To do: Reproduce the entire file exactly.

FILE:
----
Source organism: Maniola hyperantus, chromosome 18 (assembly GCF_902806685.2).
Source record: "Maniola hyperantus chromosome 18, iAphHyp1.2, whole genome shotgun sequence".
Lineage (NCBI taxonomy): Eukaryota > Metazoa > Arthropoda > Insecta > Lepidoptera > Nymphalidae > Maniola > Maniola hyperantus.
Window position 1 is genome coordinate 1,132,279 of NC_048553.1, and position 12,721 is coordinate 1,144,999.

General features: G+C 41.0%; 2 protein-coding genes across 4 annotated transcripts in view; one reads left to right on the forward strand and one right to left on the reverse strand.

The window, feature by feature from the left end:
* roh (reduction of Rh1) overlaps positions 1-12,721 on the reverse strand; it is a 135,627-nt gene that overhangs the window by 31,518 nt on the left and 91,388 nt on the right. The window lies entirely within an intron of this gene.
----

Source organism: Maniola hyperantus, chromosome 18 (assembly GCF_902806685.2).
Source record: "Maniola hyperantus chromosome 18, iAphHyp1.2, whole genome shotgun sequence".
Lineage (NCBI taxonomy): Eukaryota > Metazoa > Arthropoda > Insecta > Lepidoptera > Nymphalidae > Maniola > Maniola hyperantus.
Window position 1 is genome coordinate 1,132,279 of NC_048553.1, and position 12,721 is coordinate 1,144,999.

General features: G+C 41.0%; 2 protein-coding genes across 4 annotated transcripts in view; one reads left to right on the forward strand and one right to left on the reverse strand.

The window, feature by feature from the left end:
* roh (reduction of Rh1) overlaps positions 1-12,721 on the reverse strand; it is a 135,627-nt gene that overhangs the window by 31,518 nt on the left and 91,388 nt on the right. The window lies entirely within an intron of this gene.